Syrian Doctors Accuse Government of War Crimes
February 15, 2012
Carolyn Presutti | Washington
The crisis in Syria worsens. The United Nations says violence surrounding anti-government uprisings there left at least 5,400 people dead last year, and the death toll is rising. A group of Syrian physicians now in the United States accuses the government of interfering with the medical care of protestors.
Bomb blasts and attacks rock Syrian cities. Thousands are dead. Thousands more are wounded.
Amateur video posted on YouTube shows patients getting treated. But not at a regular Syrian hospital -- at makeshift trauma centers like these, secretly and hastily arranged in houses, even in alleys.
These Syrian physicians, meeting in Washington, say medical treatment for anti-government protesters has gone underground because the regular hospitals are unsafe.
"We lost last week two people carrying medicine. They killed them. Just carrying medicine inside,” Yazji said.
The doctors are all practicing in the United States.
They say Syrian hospitals, ambulances and medical personnel are under government surveillance.
Dr. Mohammad Kousha says he had planned to treat protesters in Latakia, until government forces detained him -- and a colleague -- for four days.
"They arrested us. Took us into jail, and we stayed there. We were assaulted, and we were tortured and due to lack of evidence fortunately, we were released,” Kousha said.
These doctors say there is no way to separate politics from medical relief, as long as Syrian security forces threaten their work. They say the attacks are a violation of the Geneva Conventions.
“They are war crimes committed in Syria, by the Syrian regime,” said. Dr. Zaher Sahloul with the Syrian American Medical Society.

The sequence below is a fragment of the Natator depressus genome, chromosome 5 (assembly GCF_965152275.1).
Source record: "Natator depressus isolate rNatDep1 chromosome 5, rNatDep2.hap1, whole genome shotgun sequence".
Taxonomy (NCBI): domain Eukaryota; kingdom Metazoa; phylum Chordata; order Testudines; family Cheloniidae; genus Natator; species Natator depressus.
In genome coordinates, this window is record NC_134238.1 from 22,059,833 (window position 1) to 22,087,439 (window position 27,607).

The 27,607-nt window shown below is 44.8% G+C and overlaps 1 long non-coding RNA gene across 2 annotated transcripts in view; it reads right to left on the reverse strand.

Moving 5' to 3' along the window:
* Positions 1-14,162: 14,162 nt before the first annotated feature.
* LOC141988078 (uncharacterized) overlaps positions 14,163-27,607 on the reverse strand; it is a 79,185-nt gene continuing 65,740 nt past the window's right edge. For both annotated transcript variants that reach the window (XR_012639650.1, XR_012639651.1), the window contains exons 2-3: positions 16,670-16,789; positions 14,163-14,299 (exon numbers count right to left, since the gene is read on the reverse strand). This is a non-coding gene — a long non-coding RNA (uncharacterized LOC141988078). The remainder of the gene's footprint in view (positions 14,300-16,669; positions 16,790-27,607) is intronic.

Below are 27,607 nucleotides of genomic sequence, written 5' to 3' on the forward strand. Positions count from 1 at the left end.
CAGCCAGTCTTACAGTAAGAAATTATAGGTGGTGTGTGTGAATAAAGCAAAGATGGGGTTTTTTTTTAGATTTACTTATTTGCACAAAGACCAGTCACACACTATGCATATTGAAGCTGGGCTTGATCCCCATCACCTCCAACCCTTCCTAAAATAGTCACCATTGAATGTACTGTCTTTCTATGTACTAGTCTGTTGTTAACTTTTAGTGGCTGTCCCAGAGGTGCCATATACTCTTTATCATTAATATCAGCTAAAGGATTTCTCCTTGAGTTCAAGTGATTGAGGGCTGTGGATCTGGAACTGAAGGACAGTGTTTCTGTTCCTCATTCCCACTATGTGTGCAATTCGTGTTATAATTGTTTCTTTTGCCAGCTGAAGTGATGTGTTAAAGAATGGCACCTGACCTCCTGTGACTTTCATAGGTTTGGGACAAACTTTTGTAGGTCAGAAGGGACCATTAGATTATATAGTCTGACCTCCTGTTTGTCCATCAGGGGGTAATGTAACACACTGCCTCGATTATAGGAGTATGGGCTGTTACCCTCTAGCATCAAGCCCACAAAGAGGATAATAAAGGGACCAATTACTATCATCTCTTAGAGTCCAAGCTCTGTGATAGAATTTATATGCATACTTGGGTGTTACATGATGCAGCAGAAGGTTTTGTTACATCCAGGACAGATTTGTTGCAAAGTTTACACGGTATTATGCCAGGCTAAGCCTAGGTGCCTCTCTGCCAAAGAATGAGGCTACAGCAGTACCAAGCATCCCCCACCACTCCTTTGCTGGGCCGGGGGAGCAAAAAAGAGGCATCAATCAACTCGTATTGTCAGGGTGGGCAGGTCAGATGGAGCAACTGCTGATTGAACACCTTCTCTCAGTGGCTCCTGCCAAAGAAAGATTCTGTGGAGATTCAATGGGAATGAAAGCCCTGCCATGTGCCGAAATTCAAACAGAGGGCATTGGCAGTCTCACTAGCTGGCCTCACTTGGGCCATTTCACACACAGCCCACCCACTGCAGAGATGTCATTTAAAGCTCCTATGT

"What we’re asking now is an immediate cease-fire and allowing convoys of medical personnel and equipment to enter, especially in Homs," said. Dr. Hisham Naji, a Syrian physician.
Witnesses say for nearly two weeks the Syrian government has shelled Homs -- a rebel stronghold. The Syrian Embassy in Washington did not respond to VOA's request for an interview or comment.
The Syrian government blames armed terrorists for 11 months of violence against President Bashar al-Assad's autocratic rule.
Protocol added to the Geneva Conventions of 1949 relating to the protection of victims of international armed conflicts says:
- All wounded and sick shall be respected and protected.
- They shall be treated humanely and receive medical care and attention required by their condition.
- The physical or mental health and integrity of persons interned, detained or otherwise deprived of liberty by any party shall not be endangered by any unjustified act or omission.
- Medical units shall be respected and protected at all times and shall not be the object of attack.
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